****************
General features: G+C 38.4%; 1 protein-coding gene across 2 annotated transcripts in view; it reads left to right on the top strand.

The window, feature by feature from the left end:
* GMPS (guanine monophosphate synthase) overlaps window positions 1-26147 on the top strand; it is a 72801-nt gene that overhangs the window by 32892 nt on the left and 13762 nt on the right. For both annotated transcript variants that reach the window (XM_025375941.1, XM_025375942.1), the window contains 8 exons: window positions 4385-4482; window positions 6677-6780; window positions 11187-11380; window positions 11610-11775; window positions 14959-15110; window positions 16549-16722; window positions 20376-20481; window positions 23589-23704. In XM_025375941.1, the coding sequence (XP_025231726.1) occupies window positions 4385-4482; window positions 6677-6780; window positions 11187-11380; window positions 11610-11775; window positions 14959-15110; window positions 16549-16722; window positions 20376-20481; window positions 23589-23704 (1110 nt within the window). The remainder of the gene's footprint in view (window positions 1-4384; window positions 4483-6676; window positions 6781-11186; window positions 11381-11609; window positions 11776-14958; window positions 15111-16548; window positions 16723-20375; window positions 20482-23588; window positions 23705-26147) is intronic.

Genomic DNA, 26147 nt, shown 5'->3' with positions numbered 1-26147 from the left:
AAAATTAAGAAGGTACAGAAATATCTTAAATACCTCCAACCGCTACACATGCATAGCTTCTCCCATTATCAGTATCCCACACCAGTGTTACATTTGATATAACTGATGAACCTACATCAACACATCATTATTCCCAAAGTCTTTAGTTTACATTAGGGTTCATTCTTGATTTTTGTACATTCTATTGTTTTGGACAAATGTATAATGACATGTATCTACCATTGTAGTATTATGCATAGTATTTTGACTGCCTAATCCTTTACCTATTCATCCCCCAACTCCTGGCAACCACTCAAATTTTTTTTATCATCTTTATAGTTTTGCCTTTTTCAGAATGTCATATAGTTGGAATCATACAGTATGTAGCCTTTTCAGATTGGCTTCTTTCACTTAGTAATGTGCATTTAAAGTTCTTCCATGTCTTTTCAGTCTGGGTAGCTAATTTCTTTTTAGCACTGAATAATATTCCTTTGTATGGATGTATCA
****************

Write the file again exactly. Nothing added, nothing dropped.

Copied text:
General features: G+C 38.4%; 1 protein-coding gene across 2 annotated transcripts in view; it reads left to right on the top strand.

The window, feature by feature from the left end:
* GMPS (guanine monophosphate synthase) overlaps window positions 1-26147 on the top strand; it is a 72801-nt gene that overhangs the window by 32892 nt on the left and 13762 nt on the right. For both annotated transcript variants that reach the window (XM_025375941.1, XM_025375942.1), the window contains 8 exons: window positions 4385-4482; window positions 6677-6780; window positions 11187-11380; window positions 11610-11775; window positions 14959-15110; window positions 16549-16722; window positions 20376-20481; window positions 23589-23704. In XM_025375941.1, the coding sequence (XP_025231726.1) occupies window positions 4385-4482; window positions 6677-6780; window positions 11187-11380; window positions 11610-11775; window positions 14959-15110; window positions 16549-16722; window positions 20376-20481; window positions 23589-23704 (1110 nt within the window). The remainder of the gene's footprint in view (window positions 1-4384; window positions 4483-6676; window positions 6781-11186; window positions 11381-11609; window positions 11776-14958; window positions 15111-16548; window positions 16723-20375; window positions 20482-23588; window positions 23705-26147) is intronic.

Genomic DNA, 26147 nt, shown 5'->3' with positions numbered 1-26147 from the left:
AAAATTAAGAAGGTACAGAAATATCTTAAATACCTCCAACCGCTACACATGCATAGCTTCTCCCATTATCAGTATCCCACACCAGTGTTACATTTGATATAACTGATGAACCTACATCAACACATCATTATTCCCAAAGTCTTTAGTTTACATTAGGGTTCATTCTTGATTTTTGTACATTCTATTGTTTTGGACAAATGTATAATGACATGTATCTACCATTGTAGTATTATGCATAGTATTTTGACTGCCTAATCCTTTACCTATTCATCCCCCAACTCCTGGCAACCACTCAAATTTTTTTTATCATCTTTATAGTTTTGCCTTTTTCAGAATGTCATATAGTTGGAATCATACAGTATGTAGCCTTTTCAGATTGGCTTCTTTCACTTAGTAATGTGCATTTAAAGTTCTTCCATGTCTTTTCAGTCTGGGTAGCTAATTTCTTTTTAGCACTGAATAATATTCCTTTGTATGGATGTATCA